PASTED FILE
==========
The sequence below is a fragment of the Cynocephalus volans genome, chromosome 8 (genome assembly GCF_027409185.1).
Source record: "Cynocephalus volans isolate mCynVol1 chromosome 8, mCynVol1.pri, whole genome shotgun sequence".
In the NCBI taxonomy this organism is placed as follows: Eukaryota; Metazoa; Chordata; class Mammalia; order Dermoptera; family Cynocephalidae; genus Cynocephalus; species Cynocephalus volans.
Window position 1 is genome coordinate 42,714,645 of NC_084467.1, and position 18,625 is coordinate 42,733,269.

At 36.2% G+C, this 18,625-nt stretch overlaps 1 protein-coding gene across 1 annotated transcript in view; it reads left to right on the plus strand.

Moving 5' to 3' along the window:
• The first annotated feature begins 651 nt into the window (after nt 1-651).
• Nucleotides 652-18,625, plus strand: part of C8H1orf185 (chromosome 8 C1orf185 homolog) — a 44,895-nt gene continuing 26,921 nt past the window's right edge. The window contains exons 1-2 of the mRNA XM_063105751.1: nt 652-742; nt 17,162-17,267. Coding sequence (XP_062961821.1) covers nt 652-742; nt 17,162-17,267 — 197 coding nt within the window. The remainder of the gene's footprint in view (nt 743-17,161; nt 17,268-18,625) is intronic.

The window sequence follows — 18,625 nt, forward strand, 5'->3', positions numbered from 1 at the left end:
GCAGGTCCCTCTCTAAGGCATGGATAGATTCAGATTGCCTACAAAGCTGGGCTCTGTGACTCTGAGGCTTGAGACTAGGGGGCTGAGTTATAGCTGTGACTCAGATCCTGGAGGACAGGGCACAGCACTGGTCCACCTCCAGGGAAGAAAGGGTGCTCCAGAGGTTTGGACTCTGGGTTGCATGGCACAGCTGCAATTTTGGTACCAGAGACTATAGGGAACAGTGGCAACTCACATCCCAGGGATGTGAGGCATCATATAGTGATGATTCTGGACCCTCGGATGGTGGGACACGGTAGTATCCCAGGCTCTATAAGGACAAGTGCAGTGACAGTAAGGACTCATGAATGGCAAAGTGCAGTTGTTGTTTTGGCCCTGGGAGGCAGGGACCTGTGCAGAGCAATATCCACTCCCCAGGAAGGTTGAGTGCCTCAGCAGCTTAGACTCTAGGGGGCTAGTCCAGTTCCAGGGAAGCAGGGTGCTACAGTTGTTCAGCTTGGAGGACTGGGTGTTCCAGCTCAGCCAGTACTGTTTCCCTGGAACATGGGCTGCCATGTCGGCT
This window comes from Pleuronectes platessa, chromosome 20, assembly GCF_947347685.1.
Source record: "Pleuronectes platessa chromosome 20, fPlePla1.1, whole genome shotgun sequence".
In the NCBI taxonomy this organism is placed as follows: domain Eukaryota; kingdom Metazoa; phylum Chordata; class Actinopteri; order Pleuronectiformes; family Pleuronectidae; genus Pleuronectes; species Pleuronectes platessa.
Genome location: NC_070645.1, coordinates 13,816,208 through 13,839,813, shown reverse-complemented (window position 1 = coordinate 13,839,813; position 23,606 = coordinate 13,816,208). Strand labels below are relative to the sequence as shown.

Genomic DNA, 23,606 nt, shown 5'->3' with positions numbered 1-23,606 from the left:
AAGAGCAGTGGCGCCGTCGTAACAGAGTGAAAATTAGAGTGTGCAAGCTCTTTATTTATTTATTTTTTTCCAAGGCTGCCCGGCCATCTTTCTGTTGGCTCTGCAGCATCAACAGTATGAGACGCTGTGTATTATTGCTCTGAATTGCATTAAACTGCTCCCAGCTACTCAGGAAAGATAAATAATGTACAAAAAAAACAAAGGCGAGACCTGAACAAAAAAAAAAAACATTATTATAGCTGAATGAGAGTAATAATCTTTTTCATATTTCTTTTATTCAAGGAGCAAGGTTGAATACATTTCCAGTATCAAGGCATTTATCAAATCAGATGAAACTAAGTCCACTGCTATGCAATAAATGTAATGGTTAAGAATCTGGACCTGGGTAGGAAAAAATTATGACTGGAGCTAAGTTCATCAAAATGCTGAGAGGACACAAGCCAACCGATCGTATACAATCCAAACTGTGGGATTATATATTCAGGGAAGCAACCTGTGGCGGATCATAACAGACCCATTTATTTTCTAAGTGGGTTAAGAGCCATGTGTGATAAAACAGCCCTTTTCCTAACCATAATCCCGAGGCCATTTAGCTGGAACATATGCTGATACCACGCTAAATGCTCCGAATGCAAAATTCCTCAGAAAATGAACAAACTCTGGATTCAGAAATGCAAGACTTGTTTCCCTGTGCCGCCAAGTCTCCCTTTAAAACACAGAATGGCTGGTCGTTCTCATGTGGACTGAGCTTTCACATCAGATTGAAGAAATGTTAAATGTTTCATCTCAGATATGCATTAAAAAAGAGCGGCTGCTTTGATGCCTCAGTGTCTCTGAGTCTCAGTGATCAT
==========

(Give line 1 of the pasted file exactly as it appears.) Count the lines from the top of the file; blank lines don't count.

The sequence below is a fragment of the Cynocephalus volans genome, chromosome 8 (genome assembly GCF_027409185.1).